A Universal EITC: Sharing the Gains from Economic Growth, Encouraging Work, and Supporting Families

A Universal EITC: Sharing the Gains from Economic Growth, Encouraging Work, and Supporting Families. Urban Institute. Leonard E. Burman. May 20, 2019

This report analyzes a straightforward mechanism to mitigate middle-class wage stagnation: a wage tax credit of 100 percent of earnings up to a maximum credit of $10,000, called a universal earned income tax credit. The child tax credit would increase from $2,000 to $2,500 and be made fully refundable. A broad-based, value-added tax of 11 percent would finance the new credit. The proposal is highly progressive and would nearly end poverty for families headed by a full-time worker. This report compares the proposal with current law, analyzes its economic effects, compares it to alternative reform options, and considers some complementary policy options. [Note: contains copyrighted material].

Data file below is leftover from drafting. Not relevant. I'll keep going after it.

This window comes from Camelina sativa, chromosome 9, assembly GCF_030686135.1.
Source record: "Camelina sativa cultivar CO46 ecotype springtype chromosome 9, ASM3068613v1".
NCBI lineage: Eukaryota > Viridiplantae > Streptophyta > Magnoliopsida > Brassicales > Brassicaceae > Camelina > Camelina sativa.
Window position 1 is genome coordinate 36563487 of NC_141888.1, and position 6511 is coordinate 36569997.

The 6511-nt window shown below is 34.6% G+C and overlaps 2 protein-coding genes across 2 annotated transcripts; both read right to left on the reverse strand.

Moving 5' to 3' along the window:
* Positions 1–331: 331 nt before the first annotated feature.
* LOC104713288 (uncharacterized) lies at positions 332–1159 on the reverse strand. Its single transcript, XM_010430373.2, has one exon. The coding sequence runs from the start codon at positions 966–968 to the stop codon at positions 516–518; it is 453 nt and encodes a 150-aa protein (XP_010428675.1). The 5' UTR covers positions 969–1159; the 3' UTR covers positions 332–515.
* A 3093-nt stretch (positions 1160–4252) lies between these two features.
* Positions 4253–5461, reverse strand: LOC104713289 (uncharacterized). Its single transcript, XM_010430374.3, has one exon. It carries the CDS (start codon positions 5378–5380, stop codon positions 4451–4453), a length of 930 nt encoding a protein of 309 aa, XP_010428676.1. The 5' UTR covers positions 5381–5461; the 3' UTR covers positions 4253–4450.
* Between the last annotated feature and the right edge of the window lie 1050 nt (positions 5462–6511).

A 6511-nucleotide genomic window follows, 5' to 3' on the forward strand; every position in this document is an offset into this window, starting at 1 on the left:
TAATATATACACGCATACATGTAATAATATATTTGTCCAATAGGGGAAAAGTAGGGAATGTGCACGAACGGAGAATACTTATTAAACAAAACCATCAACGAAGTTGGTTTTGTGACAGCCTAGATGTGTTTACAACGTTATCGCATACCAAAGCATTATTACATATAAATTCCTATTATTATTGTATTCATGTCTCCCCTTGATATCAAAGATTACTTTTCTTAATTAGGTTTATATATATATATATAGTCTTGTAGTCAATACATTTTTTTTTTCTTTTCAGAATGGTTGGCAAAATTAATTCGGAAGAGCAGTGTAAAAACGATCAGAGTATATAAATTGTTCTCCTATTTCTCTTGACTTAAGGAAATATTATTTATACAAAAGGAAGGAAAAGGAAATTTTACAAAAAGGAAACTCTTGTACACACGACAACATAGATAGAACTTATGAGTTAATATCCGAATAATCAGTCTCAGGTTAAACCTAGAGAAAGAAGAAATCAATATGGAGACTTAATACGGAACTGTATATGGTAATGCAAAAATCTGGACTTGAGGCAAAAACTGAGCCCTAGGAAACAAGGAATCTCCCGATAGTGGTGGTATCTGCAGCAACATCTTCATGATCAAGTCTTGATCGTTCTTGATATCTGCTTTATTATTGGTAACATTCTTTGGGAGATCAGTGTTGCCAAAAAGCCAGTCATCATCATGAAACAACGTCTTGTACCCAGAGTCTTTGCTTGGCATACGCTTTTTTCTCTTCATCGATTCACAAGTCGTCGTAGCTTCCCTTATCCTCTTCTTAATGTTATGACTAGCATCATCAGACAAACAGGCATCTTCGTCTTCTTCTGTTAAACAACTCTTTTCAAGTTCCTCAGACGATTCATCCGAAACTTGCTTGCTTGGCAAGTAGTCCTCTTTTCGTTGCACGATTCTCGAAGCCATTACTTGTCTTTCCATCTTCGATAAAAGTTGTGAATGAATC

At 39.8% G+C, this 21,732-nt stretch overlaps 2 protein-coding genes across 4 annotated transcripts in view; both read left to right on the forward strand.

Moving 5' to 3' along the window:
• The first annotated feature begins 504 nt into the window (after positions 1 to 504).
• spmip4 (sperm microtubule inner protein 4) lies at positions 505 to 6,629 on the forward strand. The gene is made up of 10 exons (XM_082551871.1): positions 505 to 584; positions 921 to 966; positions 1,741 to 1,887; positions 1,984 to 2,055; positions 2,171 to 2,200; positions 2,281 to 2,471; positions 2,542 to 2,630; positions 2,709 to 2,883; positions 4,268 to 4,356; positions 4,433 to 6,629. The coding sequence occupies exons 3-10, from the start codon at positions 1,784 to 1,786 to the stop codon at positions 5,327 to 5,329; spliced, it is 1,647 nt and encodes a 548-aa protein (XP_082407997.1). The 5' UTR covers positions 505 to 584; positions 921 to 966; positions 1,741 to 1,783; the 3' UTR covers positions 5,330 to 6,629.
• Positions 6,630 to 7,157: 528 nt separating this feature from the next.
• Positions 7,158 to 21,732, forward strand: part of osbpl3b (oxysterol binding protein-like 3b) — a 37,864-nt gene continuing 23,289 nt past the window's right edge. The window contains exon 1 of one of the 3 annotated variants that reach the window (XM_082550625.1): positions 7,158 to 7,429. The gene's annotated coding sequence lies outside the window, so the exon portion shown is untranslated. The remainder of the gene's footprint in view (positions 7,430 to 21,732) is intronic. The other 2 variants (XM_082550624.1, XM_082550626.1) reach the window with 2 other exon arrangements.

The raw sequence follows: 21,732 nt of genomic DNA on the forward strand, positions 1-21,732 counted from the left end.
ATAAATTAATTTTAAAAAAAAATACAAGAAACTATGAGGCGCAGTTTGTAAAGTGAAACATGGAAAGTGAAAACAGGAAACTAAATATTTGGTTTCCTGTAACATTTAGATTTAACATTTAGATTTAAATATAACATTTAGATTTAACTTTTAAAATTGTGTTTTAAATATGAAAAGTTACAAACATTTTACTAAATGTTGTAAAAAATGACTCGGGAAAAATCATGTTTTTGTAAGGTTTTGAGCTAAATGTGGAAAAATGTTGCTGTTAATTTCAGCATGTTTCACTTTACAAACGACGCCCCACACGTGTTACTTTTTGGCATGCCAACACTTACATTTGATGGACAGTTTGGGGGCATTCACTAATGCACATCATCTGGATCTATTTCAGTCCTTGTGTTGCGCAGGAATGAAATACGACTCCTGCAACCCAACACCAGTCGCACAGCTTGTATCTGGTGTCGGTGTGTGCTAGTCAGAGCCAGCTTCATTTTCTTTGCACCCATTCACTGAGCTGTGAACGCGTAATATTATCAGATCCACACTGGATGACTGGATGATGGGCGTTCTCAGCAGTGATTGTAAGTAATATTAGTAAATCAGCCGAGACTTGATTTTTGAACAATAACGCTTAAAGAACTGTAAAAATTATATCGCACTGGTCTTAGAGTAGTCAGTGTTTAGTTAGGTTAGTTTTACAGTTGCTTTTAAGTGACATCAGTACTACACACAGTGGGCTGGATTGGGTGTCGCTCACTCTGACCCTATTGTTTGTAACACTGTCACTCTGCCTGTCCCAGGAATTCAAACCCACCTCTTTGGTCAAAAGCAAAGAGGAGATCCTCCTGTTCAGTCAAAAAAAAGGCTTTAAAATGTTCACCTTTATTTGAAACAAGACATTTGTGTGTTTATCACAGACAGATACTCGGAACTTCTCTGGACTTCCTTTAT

[PDF format, 48 pages].

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Beyond Neoliberalism: Insights From Emerging Markets

Beyond Neoliberalism: Insights From Emerging Markets. Brookings Institution. Geoffrey Gertz and Homi Kharas.  May 1, 2019

Across Western economies, the future of capitalism is suddenly up for debate. Driven in part by the twin shocks of Brexit and the election of Donald Trump, the prevailing neoliberal economic model—which prioritized a light touch regulatory regime, minimal barriers to trade and foreign investment, and overall a small role for the state in managing the economy—is under attack from both the left and the right. Will neoliberalism be displaced? And what will come next?